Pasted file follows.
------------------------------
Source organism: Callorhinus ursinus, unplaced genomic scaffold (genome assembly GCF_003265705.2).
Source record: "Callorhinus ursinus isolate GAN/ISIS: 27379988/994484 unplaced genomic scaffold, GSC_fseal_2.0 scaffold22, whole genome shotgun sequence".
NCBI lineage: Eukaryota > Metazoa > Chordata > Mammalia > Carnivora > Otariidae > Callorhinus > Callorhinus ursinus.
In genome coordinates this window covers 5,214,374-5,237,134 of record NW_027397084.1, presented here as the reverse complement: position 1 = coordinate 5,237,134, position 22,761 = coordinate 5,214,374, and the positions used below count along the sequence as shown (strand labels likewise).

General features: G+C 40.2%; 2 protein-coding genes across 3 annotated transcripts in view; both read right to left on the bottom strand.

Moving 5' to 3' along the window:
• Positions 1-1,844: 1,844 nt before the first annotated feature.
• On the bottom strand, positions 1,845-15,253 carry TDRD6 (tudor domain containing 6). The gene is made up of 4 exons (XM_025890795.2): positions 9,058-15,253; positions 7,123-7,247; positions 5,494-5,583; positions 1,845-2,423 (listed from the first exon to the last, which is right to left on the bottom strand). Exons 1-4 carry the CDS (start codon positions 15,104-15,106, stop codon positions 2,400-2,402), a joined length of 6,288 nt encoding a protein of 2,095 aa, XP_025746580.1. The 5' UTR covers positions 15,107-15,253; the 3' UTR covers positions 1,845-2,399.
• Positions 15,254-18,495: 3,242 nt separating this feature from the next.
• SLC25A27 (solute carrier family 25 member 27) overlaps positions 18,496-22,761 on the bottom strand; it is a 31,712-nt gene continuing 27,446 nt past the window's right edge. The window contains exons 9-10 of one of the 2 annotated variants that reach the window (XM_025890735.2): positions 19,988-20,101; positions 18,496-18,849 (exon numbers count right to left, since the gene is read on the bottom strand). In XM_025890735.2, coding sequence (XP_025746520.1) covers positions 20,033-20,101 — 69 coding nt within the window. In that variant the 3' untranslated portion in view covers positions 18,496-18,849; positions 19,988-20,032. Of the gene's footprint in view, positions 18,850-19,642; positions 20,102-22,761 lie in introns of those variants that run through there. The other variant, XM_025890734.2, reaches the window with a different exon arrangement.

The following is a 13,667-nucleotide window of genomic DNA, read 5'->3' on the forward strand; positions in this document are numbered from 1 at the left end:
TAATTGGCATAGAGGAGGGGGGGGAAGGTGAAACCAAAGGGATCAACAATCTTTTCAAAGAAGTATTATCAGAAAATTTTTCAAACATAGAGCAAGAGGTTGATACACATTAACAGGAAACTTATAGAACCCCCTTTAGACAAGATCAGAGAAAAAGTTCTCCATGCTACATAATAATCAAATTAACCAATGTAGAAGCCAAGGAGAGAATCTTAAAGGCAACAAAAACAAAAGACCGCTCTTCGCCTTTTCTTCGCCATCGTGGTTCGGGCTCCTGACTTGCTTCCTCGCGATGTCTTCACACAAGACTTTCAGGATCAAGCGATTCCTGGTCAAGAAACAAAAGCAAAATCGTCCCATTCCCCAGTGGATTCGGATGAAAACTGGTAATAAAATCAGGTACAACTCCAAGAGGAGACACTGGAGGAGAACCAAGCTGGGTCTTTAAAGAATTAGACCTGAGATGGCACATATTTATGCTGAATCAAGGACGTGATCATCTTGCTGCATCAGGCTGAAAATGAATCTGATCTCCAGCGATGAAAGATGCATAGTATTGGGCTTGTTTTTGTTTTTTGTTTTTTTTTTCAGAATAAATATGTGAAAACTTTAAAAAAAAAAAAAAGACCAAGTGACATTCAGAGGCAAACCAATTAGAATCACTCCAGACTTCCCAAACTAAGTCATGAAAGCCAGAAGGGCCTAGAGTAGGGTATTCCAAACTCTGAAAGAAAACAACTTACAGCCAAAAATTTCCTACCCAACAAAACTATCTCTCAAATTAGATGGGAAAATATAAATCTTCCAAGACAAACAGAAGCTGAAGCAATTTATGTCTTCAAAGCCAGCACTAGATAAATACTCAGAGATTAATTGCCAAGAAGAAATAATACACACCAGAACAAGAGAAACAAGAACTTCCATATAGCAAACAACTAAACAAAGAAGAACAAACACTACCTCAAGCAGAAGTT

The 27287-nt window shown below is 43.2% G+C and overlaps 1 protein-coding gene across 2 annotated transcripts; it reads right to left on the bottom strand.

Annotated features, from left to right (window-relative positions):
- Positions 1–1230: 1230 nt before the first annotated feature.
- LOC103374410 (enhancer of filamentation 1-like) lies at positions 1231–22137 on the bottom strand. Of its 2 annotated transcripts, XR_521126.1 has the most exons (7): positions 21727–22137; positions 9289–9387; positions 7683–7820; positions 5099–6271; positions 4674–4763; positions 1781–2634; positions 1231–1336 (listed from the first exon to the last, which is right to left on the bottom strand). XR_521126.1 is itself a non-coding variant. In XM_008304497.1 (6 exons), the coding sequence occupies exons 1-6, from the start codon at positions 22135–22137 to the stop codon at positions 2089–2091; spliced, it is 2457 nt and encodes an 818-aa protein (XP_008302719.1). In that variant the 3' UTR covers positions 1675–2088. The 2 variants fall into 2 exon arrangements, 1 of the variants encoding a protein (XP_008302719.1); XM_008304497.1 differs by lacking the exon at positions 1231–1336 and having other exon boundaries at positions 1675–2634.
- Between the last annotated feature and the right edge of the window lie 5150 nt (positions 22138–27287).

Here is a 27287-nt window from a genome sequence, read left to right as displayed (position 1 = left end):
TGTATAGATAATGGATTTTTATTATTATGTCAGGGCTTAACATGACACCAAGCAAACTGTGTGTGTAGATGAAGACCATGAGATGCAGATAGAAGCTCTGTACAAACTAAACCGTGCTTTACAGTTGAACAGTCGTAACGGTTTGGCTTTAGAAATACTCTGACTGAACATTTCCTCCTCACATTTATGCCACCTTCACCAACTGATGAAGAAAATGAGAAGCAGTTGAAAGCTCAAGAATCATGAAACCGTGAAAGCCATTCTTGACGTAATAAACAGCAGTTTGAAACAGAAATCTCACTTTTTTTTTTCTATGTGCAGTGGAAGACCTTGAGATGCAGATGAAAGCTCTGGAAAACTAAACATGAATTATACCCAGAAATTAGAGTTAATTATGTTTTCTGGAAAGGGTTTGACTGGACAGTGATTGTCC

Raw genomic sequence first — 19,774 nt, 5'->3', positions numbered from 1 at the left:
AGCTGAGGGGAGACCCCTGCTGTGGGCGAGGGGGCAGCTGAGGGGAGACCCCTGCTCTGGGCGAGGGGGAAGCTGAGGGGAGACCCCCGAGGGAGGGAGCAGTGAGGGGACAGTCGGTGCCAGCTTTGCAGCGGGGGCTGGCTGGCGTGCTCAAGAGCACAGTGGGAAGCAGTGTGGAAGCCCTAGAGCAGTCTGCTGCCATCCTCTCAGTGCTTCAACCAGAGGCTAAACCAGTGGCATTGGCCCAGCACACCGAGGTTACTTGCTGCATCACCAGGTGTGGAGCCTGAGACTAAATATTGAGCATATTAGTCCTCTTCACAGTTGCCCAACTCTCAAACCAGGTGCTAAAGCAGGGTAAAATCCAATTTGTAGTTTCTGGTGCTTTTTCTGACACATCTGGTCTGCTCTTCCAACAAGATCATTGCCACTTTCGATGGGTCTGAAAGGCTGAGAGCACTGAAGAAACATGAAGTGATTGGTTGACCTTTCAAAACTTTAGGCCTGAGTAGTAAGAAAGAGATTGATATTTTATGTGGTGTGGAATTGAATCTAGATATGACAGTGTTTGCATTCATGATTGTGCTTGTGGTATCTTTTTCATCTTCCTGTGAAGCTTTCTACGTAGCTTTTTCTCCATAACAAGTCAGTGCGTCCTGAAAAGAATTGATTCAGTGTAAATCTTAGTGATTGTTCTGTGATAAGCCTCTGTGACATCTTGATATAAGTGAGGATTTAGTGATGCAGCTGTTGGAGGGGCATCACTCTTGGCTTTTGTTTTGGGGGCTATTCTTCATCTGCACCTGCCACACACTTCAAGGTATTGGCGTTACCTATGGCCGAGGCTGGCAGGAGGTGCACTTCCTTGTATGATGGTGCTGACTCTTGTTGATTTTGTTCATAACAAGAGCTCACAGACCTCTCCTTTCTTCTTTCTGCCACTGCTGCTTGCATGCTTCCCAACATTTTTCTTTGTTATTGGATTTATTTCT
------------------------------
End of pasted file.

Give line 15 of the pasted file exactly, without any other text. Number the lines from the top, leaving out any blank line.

- Positions 1–1230: 1230 nt before the first annotated feature.